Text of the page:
For our last holiday season in Nicaragua, we wanted to be at home in Esteli and spend Christmas and New Years Eve like most Nicaraguans do: in family. We had two main goals, one of for each holiday. For Christmas I wanted to try the seasonal dish lomo relleno, and for New Years Eve Emily wanted to make our own viejo. Continue reading Home is Where the Holiday Is
I love food. I love cooking it, eating it, thinking about it, talking about it, everything. As a cook, I also know how good it feels to have someone expound on the scrumptiousness of my creations. Therefore, I have no shame in showering praise on people that make my barriga llena y corazón contento. I’ve successfully wooed the lady that prepares our lunches for STEP. She often writes my name on the boxed lunch destined for me, and I’ll be treated to a special surprise (an extra piece of chicken, an extra portion, a special side, etc.). Sometimes I get really lucky, and when she’s cooking up special dishes during the week, she drops a serving off at our house. This beauty is a baho she made last Friday. SOOO GOOD!!!!
I may have had to mad dash to finish Blogging Abroad‘s August Photo Challenge on time, but I made it! We participate in the monthly challenge in efforts to take more pictures and to work towards Peace Corps 3rd goal: sharing a bit of Nicaraguan culture with you.
May these photos make you hungry and help you realize that even if we eat differently, we eat well.
Blogging Abroad Photo Challenge:
#Food in Your Host Country
If you know me, you know that food runs my life. A generally jovial chap, I become quite melancholic at the prospect of missing a meal. In the US, weekly meal plans and weekend trips to the grocery store were how I made sure Emily and I were well fed.
However, things have been different here in Nicaragua. Whether it’s the lack of fridge/freezer space, or the fact that I can purchase all of my provisions within walking distance, I’ve developed a more improvisational style in regards to food preparation. Sure, I’m still constantly thinking about what we’re going to eat, but I’m mostly focused hours, not days, ahead. Here’s what a typical day looks like: Continue reading A Day in the Life (of my belly)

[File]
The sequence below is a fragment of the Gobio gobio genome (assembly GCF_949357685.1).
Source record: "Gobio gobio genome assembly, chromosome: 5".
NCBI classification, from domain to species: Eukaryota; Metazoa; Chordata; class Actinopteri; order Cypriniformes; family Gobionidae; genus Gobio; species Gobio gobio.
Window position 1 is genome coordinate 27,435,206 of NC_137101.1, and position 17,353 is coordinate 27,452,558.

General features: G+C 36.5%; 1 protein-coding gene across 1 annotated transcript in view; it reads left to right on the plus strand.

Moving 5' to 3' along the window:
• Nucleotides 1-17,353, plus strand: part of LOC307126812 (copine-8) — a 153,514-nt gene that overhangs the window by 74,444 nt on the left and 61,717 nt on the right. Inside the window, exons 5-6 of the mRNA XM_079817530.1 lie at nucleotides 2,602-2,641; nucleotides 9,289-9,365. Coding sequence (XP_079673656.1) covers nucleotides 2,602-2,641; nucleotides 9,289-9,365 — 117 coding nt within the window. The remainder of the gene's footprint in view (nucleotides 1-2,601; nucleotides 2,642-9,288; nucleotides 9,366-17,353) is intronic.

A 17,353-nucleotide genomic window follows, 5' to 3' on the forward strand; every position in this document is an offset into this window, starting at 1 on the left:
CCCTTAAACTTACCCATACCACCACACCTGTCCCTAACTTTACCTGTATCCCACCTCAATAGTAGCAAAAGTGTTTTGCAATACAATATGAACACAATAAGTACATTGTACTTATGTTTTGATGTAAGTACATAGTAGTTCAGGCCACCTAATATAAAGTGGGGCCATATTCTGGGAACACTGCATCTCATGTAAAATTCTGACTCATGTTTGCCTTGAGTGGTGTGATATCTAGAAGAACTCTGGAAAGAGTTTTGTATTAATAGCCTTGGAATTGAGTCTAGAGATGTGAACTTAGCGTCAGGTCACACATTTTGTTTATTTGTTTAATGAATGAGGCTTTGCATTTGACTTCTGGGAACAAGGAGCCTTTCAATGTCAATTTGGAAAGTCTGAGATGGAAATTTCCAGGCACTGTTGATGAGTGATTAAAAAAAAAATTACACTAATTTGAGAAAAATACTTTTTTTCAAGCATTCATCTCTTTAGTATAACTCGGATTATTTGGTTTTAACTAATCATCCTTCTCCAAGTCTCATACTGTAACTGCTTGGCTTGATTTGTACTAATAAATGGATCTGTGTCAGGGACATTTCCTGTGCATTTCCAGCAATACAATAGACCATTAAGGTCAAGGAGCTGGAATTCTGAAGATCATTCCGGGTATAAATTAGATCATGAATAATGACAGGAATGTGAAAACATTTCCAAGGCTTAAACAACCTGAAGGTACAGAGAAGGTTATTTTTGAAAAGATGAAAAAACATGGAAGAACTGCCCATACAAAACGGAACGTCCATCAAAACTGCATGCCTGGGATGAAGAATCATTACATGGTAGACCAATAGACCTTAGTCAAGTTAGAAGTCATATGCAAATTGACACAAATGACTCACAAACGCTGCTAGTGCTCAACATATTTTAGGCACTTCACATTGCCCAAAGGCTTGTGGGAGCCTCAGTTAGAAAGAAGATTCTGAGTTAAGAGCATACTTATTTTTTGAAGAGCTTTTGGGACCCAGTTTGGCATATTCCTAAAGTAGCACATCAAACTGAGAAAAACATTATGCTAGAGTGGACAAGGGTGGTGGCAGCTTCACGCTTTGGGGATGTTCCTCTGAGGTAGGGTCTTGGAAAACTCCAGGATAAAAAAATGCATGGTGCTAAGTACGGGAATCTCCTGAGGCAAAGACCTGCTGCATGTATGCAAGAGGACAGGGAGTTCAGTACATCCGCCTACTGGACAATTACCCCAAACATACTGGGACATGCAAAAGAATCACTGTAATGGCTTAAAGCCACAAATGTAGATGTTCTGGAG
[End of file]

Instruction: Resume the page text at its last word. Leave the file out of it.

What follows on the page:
This week was difficult for us and the teachers of Estelí; a beloved and hardworking district employee, and dear friend of ours, suddenly passed away. Between attending the wake and funeral services, we were exhausted and knew the teachers were, too, so in efforts to be culturally sensitive, we canceled our Wednesday conversation group.
Almost immediately after sending the cancellation text, our phones rang off the hook! One of my counterparts, Regina, got in touch with me and said, “You can’t cancel tonight! We have a late-birthday surprise planned for Andrew. We don’t care if we don’t formally have class, but you still have to come.” So we resent the message, saying we’d have an informal class, for anyone who just wanted to come and be together.
Regina had cooked an entire, delicious Nicaraguan meal in honor of Andrew. As she says, “he loves all the foods!” Even in the midst of pain and loss, perhaps especially during these times, our friends have shown incredible care, affection, and love for us. I hope we can learn from and carry their example with us for years to come.
Just imagine how “buttery” they are.
This is a guest post by Andrew’s father, Erik, from when he visited us in January 2016.
In his January Dicho Blog entry Andrew shared with us:
Hijo de tigre nace rayado – The son of the tiger is born striped.
In his comments he mentioned the joy of seeing their service through the new eyes of Carla and I as they introduced us to the natural beauty of Nica and the wonderful human nature of the Pinoleros whom have taken them in as family and friends. I want to share the viewpoint from the eyes of this old tiger as I reflect on our experience. Continue reading From the Eyes of the Old Tiger